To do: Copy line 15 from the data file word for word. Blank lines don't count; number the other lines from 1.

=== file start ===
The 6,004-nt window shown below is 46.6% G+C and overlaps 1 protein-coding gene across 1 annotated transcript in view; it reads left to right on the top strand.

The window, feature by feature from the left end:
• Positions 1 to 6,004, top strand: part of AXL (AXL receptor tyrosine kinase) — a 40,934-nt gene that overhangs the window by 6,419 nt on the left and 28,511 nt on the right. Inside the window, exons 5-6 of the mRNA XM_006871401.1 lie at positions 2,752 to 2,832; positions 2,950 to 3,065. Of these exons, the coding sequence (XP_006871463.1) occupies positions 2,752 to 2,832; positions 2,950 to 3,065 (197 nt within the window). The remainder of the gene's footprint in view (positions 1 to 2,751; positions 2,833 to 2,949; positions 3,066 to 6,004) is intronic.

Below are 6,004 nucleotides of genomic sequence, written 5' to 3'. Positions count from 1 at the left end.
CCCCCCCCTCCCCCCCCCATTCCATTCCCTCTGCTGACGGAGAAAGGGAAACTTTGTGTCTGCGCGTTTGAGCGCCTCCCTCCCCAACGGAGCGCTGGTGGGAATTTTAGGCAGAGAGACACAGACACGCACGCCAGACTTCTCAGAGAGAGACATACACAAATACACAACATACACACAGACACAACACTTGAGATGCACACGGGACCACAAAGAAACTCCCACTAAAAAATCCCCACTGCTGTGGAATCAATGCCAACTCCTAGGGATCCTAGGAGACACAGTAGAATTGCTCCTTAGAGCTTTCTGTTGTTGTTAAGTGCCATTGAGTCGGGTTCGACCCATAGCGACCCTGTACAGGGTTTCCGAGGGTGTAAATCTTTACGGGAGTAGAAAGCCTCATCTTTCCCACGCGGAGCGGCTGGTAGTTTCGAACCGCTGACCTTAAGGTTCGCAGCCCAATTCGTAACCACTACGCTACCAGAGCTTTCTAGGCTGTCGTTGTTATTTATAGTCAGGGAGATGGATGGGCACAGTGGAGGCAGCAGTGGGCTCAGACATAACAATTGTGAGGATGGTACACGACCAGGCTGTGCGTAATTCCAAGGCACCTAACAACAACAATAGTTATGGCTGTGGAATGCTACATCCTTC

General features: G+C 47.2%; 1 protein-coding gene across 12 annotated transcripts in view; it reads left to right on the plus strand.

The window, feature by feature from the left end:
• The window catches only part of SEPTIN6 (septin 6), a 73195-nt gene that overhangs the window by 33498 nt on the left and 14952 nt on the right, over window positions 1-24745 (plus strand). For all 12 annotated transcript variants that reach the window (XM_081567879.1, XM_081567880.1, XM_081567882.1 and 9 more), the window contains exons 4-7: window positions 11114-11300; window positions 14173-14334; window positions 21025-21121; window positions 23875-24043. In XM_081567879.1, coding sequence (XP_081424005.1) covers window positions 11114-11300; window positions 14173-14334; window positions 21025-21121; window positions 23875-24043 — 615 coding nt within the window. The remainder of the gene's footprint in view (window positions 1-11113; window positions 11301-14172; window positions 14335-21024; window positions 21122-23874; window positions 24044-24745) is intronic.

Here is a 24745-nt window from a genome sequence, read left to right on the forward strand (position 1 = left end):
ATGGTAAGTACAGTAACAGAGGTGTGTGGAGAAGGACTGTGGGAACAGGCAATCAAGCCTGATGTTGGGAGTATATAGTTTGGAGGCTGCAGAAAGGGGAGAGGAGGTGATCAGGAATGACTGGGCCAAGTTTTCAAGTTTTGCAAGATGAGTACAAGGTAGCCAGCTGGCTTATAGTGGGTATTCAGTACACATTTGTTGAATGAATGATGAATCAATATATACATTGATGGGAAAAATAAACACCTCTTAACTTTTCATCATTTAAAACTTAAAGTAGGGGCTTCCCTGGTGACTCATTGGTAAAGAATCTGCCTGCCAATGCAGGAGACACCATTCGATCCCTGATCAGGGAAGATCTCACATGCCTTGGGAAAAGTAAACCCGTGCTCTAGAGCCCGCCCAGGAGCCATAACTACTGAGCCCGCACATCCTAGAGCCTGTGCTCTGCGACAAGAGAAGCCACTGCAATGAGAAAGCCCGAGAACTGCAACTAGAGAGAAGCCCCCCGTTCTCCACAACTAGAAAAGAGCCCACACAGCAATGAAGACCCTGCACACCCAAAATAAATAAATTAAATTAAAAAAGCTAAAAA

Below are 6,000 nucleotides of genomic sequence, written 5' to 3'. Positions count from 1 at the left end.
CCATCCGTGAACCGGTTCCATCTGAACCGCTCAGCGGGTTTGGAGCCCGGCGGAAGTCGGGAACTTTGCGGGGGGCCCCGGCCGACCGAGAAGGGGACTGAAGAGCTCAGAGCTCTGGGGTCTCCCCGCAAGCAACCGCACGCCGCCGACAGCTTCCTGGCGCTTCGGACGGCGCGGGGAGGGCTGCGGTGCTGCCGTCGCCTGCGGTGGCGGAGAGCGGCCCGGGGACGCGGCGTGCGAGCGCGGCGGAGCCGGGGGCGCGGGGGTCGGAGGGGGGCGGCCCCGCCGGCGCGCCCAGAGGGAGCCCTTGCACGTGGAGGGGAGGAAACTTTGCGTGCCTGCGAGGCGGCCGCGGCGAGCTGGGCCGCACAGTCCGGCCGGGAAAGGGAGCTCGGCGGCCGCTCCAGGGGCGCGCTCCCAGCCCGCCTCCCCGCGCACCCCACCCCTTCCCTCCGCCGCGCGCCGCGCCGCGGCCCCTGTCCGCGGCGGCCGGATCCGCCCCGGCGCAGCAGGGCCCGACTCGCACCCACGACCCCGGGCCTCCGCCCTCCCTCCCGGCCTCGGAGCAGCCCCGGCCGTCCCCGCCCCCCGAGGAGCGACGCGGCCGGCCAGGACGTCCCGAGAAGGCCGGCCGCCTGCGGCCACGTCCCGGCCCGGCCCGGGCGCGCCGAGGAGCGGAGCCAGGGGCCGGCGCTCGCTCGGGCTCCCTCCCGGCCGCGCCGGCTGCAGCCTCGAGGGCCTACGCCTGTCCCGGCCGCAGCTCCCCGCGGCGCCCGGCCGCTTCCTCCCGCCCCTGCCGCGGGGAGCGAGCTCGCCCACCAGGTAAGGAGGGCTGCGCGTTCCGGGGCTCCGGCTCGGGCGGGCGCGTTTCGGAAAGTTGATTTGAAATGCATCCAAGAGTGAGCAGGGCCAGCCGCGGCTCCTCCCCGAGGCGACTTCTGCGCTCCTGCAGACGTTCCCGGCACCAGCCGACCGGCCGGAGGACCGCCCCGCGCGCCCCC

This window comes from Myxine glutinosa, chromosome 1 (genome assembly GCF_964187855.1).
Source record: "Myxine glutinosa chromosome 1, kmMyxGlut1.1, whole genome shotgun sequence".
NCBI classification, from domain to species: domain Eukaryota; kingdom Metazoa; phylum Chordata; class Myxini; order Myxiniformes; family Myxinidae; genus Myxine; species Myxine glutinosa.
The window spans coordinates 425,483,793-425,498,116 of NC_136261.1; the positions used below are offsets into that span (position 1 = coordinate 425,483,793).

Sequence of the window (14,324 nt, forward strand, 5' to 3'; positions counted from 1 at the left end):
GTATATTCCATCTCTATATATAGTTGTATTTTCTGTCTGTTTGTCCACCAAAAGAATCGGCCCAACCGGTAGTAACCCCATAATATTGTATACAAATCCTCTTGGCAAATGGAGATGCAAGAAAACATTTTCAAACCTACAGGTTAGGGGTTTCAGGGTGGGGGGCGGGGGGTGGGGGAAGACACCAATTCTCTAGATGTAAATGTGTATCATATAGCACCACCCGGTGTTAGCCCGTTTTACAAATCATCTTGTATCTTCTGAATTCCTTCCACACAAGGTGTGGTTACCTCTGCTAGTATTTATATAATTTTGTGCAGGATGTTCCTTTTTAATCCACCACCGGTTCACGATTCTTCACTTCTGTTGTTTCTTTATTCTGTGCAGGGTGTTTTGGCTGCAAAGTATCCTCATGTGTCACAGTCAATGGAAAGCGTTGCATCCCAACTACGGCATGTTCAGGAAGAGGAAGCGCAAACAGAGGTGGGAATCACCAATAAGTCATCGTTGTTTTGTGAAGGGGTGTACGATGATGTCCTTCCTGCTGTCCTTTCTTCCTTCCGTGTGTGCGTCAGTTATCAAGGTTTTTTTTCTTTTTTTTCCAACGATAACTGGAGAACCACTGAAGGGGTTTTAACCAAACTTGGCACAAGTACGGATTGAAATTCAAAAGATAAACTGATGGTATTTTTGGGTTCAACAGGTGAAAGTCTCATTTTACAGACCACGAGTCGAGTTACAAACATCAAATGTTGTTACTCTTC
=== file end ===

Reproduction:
NCBI classification, from domain to species: domain Eukaryota; kingdom Metazoa; phylum Chordata; class Myxini; order Myxiniformes; family Myxinidae; genus Myxine; species Myxine glutinosa.